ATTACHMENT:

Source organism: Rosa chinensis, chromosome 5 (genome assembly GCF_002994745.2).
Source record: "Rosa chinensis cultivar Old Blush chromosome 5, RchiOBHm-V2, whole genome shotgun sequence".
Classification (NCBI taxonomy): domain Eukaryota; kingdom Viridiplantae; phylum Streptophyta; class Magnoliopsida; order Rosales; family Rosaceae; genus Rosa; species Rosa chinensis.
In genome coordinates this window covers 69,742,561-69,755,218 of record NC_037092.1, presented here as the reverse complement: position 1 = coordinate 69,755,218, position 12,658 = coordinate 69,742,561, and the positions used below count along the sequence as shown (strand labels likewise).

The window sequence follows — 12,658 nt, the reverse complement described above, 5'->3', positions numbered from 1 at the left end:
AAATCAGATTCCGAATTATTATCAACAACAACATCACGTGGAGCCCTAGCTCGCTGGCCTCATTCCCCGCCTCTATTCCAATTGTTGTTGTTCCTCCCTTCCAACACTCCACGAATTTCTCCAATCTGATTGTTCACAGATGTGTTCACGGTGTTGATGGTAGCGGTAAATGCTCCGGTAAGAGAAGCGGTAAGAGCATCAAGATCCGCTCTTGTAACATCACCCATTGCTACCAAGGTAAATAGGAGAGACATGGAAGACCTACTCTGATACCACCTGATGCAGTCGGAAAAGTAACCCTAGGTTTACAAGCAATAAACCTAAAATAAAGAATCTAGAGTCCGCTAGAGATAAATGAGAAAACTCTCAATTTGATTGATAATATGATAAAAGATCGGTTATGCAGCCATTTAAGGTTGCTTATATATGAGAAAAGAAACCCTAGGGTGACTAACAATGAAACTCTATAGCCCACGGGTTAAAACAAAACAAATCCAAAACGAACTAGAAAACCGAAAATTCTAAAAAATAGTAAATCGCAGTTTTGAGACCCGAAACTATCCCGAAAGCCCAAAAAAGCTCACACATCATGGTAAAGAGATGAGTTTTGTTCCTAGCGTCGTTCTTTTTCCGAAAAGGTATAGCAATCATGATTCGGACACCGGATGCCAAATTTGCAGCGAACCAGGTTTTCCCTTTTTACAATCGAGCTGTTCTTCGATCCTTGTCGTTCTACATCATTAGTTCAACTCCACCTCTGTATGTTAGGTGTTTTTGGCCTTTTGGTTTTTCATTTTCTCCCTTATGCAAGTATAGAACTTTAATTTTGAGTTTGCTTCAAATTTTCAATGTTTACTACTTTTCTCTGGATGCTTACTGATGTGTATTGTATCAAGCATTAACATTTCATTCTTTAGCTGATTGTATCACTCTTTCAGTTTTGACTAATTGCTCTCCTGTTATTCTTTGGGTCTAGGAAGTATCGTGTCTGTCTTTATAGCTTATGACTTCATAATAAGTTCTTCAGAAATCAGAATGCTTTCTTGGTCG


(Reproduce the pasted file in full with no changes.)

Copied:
Source organism: Rosa chinensis, chromosome 5 (genome assembly GCF_002994745.2).
Source record: "Rosa chinensis cultivar Old Blush chromosome 5, RchiOBHm-V2, whole genome shotgun sequence".
Classification (NCBI taxonomy): domain Eukaryota; kingdom Viridiplantae; phylum Streptophyta; class Magnoliopsida; order Rosales; family Rosaceae; genus Rosa; species Rosa chinensis.
In genome coordinates this window covers 69,742,561-69,755,218 of record NC_037092.1, presented here as the reverse complement: position 1 = coordinate 69,755,218, position 12,658 = coordinate 69,742,561, and the positions used below count along the sequence as shown (strand labels likewise).

The window sequence follows — 12,658 nt, the reverse complement described above, 5'->3', positions numbered from 1 at the left end:
AAATCAGATTCCGAATTATTATCAACAACAACATCACGTGGAGCCCTAGCTCGCTGGCCTCATTCCCCGCCTCTATTCCAATTGTTGTTGTTCCTCCCTTCCAACACTCCACGAATTTCTCCAATCTGATTGTTCACAGATGTGTTCACGGTGTTGATGGTAGCGGTAAATGCTCCGGTAAGAGAAGCGGTAAGAGCATCAAGATCCGCTCTTGTAACATCACCCATTGCTACCAAGGTAAATAGGAGAGACATGGAAGACCTACTCTGATACCACCTGATGCAGTCGGAAAAGTAACCCTAGGTTTACAAGCAATAAACCTAAAATAAAGAATCTAGAGTCCGCTAGAGATAAATGAGAAAACTCTCAATTTGATTGATAATATGATAAAAGATCGGTTATGCAGCCATTTAAGGTTGCTTATATATGAGAAAAGAAACCCTAGGGTGACTAACAATGAAACTCTATAGCCCACGGGTTAAAACAAAACAAATCCAAAACGAACTAGAAAACCGAAAATTCTAAAAAATAGTAAATCGCAGTTTTGAGACCCGAAACTATCCCGAAAGCCCAAAAAAGCTCACACATCATGGTAAAGAGATGAGTTTTGTTCCTAGCGTCGTTCTTTTTCCGAAAAGGTATAGCAATCATGATTCGGACACCGGATGCCAAATTTGCAGCGAACCAGGTTTTCCCTTTTTACAATCGAGCTGTTCTTCGATCCTTGTCGTTCTACATCATTAGTTCAACTCCACCTCTGTATGTTAGGTGTTTTTGGCCTTTTGGTTTTTCATTTTCTCCCTTATGCAAGTATAGAACTTTAATTTTGAGTTTGCTTCAAATTTTCAATGTTTACTACTTTTCTCTGGATGCTTACTGATGTGTATTGTATCAAGCATTAACATTTCATTCTTTAGCTGATTGTATCACTCTTTCAGTTTTGACTAATTGCTCTCCTGTTATTCTTTGGGTCTAGGAAGTATCGTGTCTGTCTTTATAGCTTATGACTTCATAATAAGTTCTTCAGAAATCAGAATGCTTTCTTGGTCG